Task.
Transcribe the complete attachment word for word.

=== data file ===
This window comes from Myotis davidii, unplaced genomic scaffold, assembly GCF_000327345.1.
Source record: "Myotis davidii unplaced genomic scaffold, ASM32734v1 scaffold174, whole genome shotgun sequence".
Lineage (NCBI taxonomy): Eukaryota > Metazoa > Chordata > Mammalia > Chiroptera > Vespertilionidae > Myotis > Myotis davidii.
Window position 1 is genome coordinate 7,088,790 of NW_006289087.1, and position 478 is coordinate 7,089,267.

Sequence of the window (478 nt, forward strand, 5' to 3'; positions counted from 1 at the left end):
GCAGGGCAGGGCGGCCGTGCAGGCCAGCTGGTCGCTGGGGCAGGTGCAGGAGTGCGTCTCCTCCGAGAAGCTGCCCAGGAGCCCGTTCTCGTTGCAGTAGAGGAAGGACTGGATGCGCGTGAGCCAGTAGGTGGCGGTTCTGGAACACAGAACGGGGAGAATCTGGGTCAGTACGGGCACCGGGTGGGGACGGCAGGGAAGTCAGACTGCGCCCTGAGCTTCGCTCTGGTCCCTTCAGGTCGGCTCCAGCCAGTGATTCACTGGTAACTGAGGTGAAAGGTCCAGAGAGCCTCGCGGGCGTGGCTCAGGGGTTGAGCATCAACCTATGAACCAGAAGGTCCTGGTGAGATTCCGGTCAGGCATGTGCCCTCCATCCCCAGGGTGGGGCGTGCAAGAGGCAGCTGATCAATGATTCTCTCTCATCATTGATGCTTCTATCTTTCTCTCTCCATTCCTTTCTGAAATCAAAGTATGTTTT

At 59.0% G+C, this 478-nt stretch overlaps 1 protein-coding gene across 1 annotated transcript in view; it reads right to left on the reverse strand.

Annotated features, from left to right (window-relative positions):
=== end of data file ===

This window comes from Myotis davidii, unplaced genomic scaffold, assembly GCF_000327345.1.
Source record: "Myotis davidii unplaced genomic scaffold, ASM32734v1 scaffold174, whole genome shotgun sequence".
Lineage (NCBI taxonomy): Eukaryota > Metazoa > Chordata > Mammalia > Chiroptera > Vespertilionidae > Myotis > Myotis davidii.
Window position 1 is genome coordinate 7,088,790 of NW_006289087.1, and position 478 is coordinate 7,089,267.

Sequence of the window (478 nt, forward strand, 5' to 3'; positions counted from 1 at the left end):
GCAGGGCAGGGCGGCCGTGCAGGCCAGCTGGTCGCTGGGGCAGGTGCAGGAGTGCGTCTCCTCCGAGAAGCTGCCCAGGAGCCCGTTCTCGTTGCAGTAGAGGAAGGACTGGATGCGCGTGAGCCAGTAGGTGGCGGTTCTGGAACACAGAACGGGGAGAATCTGGGTCAGTACGGGCACCGGGTGGGGACGGCAGGGAAGTCAGACTGCGCCCTGAGCTTCGCTCTGGTCCCTTCAGGTCGGCTCCAGCCAGTGATTCACTGGTAACTGAGGTGAAAGGTCCAGAGAGCCTCGCGGGCGTGGCTCAGGGGTTGAGCATCAACCTATGAACCAGAAGGTCCTGGTGAGATTCCGGTCAGGCATGTGCCCTCCATCCCCAGGGTGGGGCGTGCAAGAGGCAGCTGATCAATGATTCTCTCTCATCATTGATGCTTCTATCTTTCTCTCTCCATTCCTTTCTGAAATCAAAGTATGTTTT

At 59.0% G+C, this 478-nt stretch overlaps 1 protein-coding gene across 1 annotated transcript in view; it reads right to left on the reverse strand.

Annotated features, from left to right (window-relative positions):